Good Food Blog
Don't give up the day jobPosted at 6:30PM, 31 March 2010 by Emily Boyce - Sub-editor, bbcgoodfood.com
I saw it all coming - I even blogged about it last week. To quote myself, "We could end up with tons left over, losing money and leaving us with no option but to gorge ourselves on cake." Yes indeed, Emily, yes indeed.
If this had been an episode of The Apprentice (and in fact a BBC film crew was there, for a programme called Moneywatch, airing in July. I'll be the miserable one in the corner), I was Lorraine - predicting catastrophe, moaning about it, but doing nothing much to prevent it. So Sophie and I went ahead and baked our ridiculous number of cupcakes and biscuits for the first Underground Farmers' Market on Sunday, only to sit at our stall for five hours and gradually realise no one was buying them.
The thing is, I knew at the back of my mind all along that what people would want was something savoury to eat on the spot, which is what our co-stallholder Immy provided with her very popular veggie sausage rolls. I'm not bitter.
So now I find myself in the boardroom with some explaining to do. How much did you sell? Well, a couple of packets of biscuits, a few loose ones... gross sales of £5.50. Any genuine customers who weren't just your friends? Yes! Two! Pathetic. How much did you spend? £15 on the taxi, about a tenner on packaging, didn't really keep track of how much I spent on ingredients... You're a mug.
Putting all your eggs in one perishable basket is probably not a good idea
A few words of caution for anyone thinking of selling their food:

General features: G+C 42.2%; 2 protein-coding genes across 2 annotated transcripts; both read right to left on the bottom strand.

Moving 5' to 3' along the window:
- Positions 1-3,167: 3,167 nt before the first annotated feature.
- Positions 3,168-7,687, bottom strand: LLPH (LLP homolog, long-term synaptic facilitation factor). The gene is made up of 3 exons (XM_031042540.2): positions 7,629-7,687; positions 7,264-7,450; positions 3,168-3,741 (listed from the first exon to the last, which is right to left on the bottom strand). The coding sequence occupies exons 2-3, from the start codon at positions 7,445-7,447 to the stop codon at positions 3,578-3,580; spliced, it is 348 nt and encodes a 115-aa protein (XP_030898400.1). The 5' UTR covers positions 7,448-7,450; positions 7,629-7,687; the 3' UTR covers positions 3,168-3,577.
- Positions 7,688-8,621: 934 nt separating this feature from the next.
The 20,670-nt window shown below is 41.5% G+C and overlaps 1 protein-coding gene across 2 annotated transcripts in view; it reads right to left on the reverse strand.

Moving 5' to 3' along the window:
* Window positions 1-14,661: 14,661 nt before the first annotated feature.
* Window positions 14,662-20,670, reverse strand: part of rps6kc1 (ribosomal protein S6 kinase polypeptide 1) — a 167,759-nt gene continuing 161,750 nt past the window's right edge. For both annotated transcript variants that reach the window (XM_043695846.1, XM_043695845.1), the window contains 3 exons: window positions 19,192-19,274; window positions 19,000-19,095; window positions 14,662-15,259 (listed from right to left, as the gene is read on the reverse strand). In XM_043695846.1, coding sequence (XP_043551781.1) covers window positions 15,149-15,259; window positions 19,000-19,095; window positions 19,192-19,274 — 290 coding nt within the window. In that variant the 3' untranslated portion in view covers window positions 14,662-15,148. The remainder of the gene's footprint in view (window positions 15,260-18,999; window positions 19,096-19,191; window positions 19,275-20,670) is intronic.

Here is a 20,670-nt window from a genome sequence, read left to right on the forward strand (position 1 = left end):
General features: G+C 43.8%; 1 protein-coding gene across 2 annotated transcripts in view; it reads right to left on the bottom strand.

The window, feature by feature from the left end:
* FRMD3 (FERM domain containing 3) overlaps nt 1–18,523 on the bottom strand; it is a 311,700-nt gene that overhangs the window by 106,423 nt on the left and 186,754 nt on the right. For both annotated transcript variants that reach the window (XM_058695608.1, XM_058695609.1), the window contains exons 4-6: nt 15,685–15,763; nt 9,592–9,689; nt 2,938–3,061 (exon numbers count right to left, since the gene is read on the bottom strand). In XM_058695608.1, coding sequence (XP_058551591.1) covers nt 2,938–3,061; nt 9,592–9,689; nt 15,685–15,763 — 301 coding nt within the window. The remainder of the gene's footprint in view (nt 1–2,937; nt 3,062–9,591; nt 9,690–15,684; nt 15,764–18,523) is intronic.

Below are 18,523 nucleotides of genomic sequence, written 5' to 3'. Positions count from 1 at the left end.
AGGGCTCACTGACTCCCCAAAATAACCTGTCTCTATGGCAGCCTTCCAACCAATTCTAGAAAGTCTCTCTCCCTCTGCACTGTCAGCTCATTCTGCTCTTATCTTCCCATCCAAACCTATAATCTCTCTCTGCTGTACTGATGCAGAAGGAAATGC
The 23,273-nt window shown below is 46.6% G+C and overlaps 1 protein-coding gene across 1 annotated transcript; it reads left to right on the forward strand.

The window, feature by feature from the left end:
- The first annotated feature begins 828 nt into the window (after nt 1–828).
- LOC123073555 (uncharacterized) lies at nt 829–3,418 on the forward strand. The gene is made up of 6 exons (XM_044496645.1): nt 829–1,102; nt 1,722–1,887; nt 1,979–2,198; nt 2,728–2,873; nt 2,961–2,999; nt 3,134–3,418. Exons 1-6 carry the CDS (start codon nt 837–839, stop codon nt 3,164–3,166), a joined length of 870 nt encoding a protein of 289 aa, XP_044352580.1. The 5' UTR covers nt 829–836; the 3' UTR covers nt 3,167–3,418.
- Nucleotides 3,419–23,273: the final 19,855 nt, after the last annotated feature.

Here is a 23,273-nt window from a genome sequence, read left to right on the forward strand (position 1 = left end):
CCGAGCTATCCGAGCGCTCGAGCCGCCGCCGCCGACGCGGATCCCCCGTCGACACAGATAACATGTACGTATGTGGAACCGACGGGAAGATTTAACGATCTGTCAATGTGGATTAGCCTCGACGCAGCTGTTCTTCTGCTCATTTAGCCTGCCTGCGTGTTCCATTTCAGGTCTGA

1. Think about what people will actually want to buy. People arriving at a market at lunchtime are quite likely to want - you've guessed it - lunch. It's all very well baking millions of biscuits because that's what you feel like making, but don't be surprised if you're the one who ends up having to eat them all.
2. Putting all your eggs in one perishable basket is probably not a good idea. At least those who had made chutneys and jams could take unsold stock away to sell at another event.
3. Can you handle rejection? When I bake, it's an expression of love to all those I'm baking for. The sight of my poor forlorn biscuits, sitting unwanted on the table then shamefully packed away again at the end of the day was too much to bear.
4. Are you a salesperson? One of those horrors who'd go on The Apprentice and boast that you could sell beer to a brewery? Me neither. I decided people would rather be left to browse than subjected to a hard sell, but that meant they just browsed on past to the next stall.
5. Make the most of the experience. Many of the other stallholders also failed to make a profit, but enjoyed the day nonetheless and used it as a chance to make contacts. And it was a pretty cool event. I had struggled to imagine how 38 stallholders and 200 customers could fit into someone's flat, but all the space was used imaginatively (cocktails served from the ironing board, cupcakes along the mantelpiece, jewellery sold in the shed), and it was a great bunch of people selling really unusual products ('Tourette's biscuits' with rude words on by Cruel Tea, delicious stuffed Chinese pancakes from Mama Lan).
I'm not sure it's for me, but if there is a next time, we'll be prepared... I just need to step away from the oven for a bit first.